Are there signs of the Indian economy bottoming out? Are there are green shoots of recovery that can be spotted in the broader economy? When will the Indian economy likely hit a sweet spot again? Will India regain its lost status as the world’s fastest growing major economy this year? The Economic Survey will contain answers to these questions.
Covid-19 and its spread has left a devastating trail of destruction across the economic landscape, blowing into smithereens the very framework of orthodox fiscal policy planning.
Every element in the world’s, and India’s, fiscal policy planning, almost every component in the annual accounting exercise, and every element of assumption and projection now requires a second look.
Policy managers will now be called upon to make a fresh set of postulations in an uncertain environment.
The economic disruptions have reduced revenue and tax compliance. The lockdowns and the prolonged restrictions have forced many a company to shut or curtail operations, lowering the government’s tax collections.
Healthcare costs will see a sharp spike and the government may be forced to offer a series of relief measures to help businesses and individuals stay solvent.
World leaders, including Prime Minister Narendra Modi, have not hesitated to compare the coronavirus challenges to that of a war. There may not be heavy artillery bombarding, but the mutilation to the economy may turn out to be far deeper, and wider.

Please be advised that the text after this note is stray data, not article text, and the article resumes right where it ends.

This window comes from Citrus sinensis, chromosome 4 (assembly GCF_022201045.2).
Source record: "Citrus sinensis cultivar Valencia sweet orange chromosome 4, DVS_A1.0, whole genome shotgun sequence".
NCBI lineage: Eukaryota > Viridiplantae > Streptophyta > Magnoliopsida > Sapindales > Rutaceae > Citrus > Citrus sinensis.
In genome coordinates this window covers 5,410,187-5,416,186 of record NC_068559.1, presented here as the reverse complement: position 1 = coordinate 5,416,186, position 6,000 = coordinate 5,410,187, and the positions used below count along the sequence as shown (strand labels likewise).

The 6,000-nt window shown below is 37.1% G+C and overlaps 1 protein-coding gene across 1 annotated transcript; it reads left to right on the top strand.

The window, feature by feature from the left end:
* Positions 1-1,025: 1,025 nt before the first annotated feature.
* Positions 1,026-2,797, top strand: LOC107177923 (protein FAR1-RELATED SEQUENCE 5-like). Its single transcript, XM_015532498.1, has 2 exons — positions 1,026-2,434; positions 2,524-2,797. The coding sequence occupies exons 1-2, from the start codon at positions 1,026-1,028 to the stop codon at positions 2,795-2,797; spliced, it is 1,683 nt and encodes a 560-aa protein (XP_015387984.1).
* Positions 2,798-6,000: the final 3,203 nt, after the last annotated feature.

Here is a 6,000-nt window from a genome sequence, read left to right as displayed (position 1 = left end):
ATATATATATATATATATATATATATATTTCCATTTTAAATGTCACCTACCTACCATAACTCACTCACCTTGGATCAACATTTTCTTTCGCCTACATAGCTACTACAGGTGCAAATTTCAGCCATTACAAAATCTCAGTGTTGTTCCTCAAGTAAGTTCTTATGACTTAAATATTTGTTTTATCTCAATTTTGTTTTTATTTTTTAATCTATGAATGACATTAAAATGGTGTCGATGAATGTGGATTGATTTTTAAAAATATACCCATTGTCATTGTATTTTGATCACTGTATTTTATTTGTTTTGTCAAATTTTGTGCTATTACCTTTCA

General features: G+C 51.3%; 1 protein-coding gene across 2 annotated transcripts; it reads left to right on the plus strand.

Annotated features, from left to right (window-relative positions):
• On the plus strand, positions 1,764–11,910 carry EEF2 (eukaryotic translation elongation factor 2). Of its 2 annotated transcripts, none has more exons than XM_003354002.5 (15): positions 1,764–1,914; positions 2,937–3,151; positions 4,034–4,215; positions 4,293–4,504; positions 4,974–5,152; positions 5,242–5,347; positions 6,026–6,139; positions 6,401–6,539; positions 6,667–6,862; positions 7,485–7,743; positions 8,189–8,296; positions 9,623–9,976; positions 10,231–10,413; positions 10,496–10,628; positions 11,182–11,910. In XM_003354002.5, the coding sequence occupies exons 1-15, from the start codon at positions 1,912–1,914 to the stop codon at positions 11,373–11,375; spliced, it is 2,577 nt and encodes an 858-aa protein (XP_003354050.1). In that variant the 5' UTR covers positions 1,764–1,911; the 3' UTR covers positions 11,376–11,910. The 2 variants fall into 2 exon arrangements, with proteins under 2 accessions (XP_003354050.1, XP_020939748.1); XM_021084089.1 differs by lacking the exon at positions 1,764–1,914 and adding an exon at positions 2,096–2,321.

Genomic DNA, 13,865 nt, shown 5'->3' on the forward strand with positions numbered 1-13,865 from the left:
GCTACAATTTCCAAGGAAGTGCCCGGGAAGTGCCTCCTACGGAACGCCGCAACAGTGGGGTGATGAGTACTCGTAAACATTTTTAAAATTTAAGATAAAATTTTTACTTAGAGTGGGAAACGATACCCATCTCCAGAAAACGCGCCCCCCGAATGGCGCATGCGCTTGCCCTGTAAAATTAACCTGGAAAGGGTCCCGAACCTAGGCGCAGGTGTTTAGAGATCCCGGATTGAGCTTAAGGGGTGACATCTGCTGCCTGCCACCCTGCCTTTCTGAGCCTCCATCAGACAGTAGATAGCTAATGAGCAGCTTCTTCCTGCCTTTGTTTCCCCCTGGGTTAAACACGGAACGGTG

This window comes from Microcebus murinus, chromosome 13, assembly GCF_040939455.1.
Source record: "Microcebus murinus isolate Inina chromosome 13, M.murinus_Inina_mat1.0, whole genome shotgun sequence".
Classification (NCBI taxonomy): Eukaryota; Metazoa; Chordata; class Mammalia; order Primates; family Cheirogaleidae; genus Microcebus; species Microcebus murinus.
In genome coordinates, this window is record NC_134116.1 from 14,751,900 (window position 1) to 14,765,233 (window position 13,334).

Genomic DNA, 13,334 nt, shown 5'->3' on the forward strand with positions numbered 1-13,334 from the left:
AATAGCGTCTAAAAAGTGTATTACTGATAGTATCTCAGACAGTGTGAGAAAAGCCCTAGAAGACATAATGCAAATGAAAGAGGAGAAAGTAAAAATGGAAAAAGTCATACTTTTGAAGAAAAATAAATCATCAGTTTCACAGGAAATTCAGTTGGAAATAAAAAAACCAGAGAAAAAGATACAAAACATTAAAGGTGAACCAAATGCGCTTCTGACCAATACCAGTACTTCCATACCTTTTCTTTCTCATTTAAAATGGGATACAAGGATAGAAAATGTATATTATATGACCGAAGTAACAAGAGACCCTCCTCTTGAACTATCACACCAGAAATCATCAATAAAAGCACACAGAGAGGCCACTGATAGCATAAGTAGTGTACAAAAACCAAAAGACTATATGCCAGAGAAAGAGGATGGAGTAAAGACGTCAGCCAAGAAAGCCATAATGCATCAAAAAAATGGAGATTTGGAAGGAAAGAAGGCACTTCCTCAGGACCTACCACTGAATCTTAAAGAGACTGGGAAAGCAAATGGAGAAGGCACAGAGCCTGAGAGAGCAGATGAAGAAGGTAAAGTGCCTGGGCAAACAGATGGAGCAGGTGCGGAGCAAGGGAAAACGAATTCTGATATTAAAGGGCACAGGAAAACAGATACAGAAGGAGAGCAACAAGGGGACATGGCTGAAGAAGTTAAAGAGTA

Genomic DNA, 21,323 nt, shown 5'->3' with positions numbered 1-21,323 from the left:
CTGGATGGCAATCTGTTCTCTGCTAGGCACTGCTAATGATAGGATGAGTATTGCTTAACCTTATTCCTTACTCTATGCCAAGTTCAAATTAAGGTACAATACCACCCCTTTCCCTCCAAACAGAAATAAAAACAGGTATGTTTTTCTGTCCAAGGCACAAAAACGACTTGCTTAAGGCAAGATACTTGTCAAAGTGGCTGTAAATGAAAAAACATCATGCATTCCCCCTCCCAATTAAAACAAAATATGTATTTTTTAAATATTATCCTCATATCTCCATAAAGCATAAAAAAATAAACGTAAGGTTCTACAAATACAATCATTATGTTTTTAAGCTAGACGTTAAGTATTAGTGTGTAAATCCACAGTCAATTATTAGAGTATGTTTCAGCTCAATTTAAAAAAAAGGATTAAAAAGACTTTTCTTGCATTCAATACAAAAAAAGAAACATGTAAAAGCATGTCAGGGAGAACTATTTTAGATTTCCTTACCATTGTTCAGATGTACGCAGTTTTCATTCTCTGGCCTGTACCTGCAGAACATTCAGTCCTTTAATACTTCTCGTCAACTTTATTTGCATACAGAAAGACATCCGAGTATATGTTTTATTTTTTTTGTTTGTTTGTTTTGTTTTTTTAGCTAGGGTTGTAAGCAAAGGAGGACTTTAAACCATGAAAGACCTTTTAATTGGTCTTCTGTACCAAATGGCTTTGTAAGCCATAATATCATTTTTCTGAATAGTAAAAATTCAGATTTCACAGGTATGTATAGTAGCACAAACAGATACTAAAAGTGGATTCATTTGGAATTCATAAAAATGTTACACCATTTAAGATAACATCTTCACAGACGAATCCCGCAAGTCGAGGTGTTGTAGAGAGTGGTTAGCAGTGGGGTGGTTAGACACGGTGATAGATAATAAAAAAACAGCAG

What are the lessons for policy making and fiscal planning? One can expect a detailed chapter on Covid and the changes it has brought about in orthodox thinking in fiscal policy.
Every year the budget contains a chapter on newer ideas that needs to be brought on to mainstream policy practice from textbooks.
Last year it was about Thalinomics and being pro-business versus pro-crony. The year before it was about nudge theory and behavioural economics. Could it be about Covidonomics this year?
In May 2020, when finance minister Nirmala Sitharaman first announced a raft of agriculture reform measures, many saw these as the Narendra Modi government’s demonstration of its intent to walk the talk on marshalling reforms that promised to tilt the terms in the favour of farmers.
Structurally, these moves were predicated on legislative changes. These required an overhaul of laws that, in many ways, provided the oxygen to vested interests—unscrupulous middlemen to local political strongmen—that kept previous regulations alive.
The three laws that the Modi government legislated— the Farmers’ Produce Trade and Commerce (Promotion and Facilitation) Act, 2020; Farmers (Empowerment and Protection) Agreement on Price Assurance and Farm Services Act, 2020, and the Essential Commodities (Amendment) Act, 2020—seek to facilitate barrier-free trade of farm produce outside the markets notified under the various state Agriculture Produce Market Committees (APMC) laws.
They also define a framework for contract-farming and impose stock limits on agricultural produce only if there is a sharp increase in retail prices.
Over the past several years most political parties have pushed for such reforms, which shows how their current opposition to the farm laws is primarily driven by political convenience and opportunism, rather than on merit.
The Economic Survey may reinforce the need for these reforms that have been met with strong protests by farmers.